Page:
"Evil" = Thought Stopper

What is evil? What are we saying when we call something "evil"?

In Minnesota there is an invasive plant called “buckthorn.” The year that LoraKim and lived in Minnesota, we met a man who devoted himself to curtailing buckthorn. “Buckthorn is evil,” he said. He looked like he meant it.

Evil has been a regularly invoked concept in US foreign policy. Ronald Reagan called the Soviet Union the Evil Empire. In 2002, then-President Bush named Iran, Iraq, and North Korea an “Axis of Evil.” Remember that? Andrew Marlatt was prompted to write a satirical news piece:
“Bitter after being snubbed for membership in the ‘Axis of Evil,’ Libya, China, and Syria today announced they had formed the 'Axis of Just as Evil,' which they said would be way eviler than that stupid Iran-Iraq-North Korea axis. Elsewhere, peer-conscious nations rushed to gain triumvirate status in what became a game of geopolitical chairs. Cuba, Sudan, and Serbia said they had formed the Axis of Somewhat Evil, forcing Somalia to join with Uganda and Myanmar in the Axis of Occasionally Evil, while Bulgaria, Indonesia and Russia established the Axis of Not So Much Evil Really As Just Generally Disagreeable. Canada, Mexico, and Australia formed the Axis of Nations That Are Actually Quite Nice But Secretly Have Nasty Thoughts About" the US.
In traditional theology, the problem of evil is one of the thorniest issues. If God made everything, didn’t God make evil, too – and if so, why? She gave us free will – but she’s omniscient, so she knows how we’ll use our free will. So why did she make us that way? After all, there are a lot of different ways to be good. We'd still have free will if we used it only to choose among various ways of being good. We could all have free will without anybody being evil, right?

"Theodicy" is the field of theology that aims to justify God’s ways to man, that is, address the problem of evil, the cognitive conundrum of the existence of evil given an omnibenevolent, omniscient, and omnipotent God. We religious liberals don’t fret much about those logical paradoxes. We do, in our own way, wrestle with what evil is, and why. The challenge to offer some accounting of evil -- is an issue for everyone. The phenomenal popularity of the TV show “Breaking Bad” has prompted a lot of people to renewed reflection on what it means to break bad, and what causes a person to do it.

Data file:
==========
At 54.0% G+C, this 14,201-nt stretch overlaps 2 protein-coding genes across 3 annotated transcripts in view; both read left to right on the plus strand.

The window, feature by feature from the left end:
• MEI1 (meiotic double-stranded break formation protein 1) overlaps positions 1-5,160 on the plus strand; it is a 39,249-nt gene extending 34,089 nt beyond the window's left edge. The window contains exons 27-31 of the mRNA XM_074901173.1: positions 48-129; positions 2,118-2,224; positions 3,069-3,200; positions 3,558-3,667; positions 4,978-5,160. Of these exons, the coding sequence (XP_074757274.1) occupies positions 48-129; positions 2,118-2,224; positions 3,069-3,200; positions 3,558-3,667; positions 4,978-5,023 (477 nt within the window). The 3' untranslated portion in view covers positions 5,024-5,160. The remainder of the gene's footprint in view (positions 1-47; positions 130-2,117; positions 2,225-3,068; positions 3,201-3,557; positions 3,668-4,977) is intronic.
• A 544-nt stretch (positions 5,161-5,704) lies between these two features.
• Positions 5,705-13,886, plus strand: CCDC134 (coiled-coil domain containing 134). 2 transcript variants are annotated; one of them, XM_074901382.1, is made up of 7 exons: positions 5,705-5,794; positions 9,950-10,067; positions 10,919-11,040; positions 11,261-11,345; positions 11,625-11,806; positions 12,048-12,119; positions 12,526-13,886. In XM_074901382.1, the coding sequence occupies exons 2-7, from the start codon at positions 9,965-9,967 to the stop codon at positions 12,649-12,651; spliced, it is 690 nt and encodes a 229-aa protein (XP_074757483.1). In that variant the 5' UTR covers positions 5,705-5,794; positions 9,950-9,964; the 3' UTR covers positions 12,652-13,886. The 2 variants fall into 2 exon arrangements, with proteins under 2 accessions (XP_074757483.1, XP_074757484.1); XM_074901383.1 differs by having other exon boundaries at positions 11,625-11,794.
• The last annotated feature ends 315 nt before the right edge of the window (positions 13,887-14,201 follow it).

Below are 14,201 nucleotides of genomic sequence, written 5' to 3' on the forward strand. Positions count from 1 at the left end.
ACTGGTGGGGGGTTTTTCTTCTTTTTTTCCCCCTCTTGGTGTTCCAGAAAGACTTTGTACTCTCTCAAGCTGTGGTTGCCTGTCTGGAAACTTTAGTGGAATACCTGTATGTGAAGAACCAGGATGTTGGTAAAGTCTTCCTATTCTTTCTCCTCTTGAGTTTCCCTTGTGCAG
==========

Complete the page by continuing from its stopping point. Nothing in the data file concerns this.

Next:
So what is evil?

Let's look at the way the concept is invoked. A dozen years ago, when terrorists flew hijacked 747s into the World Trade Center, we heard “evil” invoked a lot, though not very thoughtfully. I was working as a hospital chaplain in North Carolina in 2001. The morning after the 9-11 attacks, the hospital’s five chaplains and our supervisor gathered.

I said I wished I understood better what might lead someone to fly an airplane into a building.

One of my colleagues asked, “You do believe in evil don’t you?”

I stammered, “sure,” but the truth is I don’t know whether I do or not.

I do notice that the word, the concept, “evil” is often a thought-stopper. I see it used to stop thought. We say something’s evil, and we’re off the hook to look into the matter any more deeply. "It’s evil – what more do you need to know? End of story." End of thinking.

Sometimes people cause harm to other people. Sometimes we do so in truly horrible ways. Why do we do it? Do we do it because some – or maybe all – of us are evil? That answer stops further inquiry.

If we call some one "evil," we have dismissed that person. We’ve given ourselves something that feels like an explanation. It actually explains nothing at all, but because we have the illusion of explanation, it can serve to stop us from digging further into the matter. In fact, any further exploration of the matter can be met with outright hostility: "you’re not justifying what they do are you? They’re evil, end of story, nothing further to understand!"

"Evil" has become a word we use when we have become afraid of understanding. When we hate something so much that we become afraid that if we understood it, we wouldn’t be able to hate it anymore, then we call it "evil." Calling it evil is a strategy designed to prevent understanding, so that the hatred we covet will not be threatened. If something is evil, it is not to be understood. It is only to be destroyed.

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This is part 1 of 4 of "Evil & Sociopathy"
Next: Part 2: "Evil and Must Be Destroyed"

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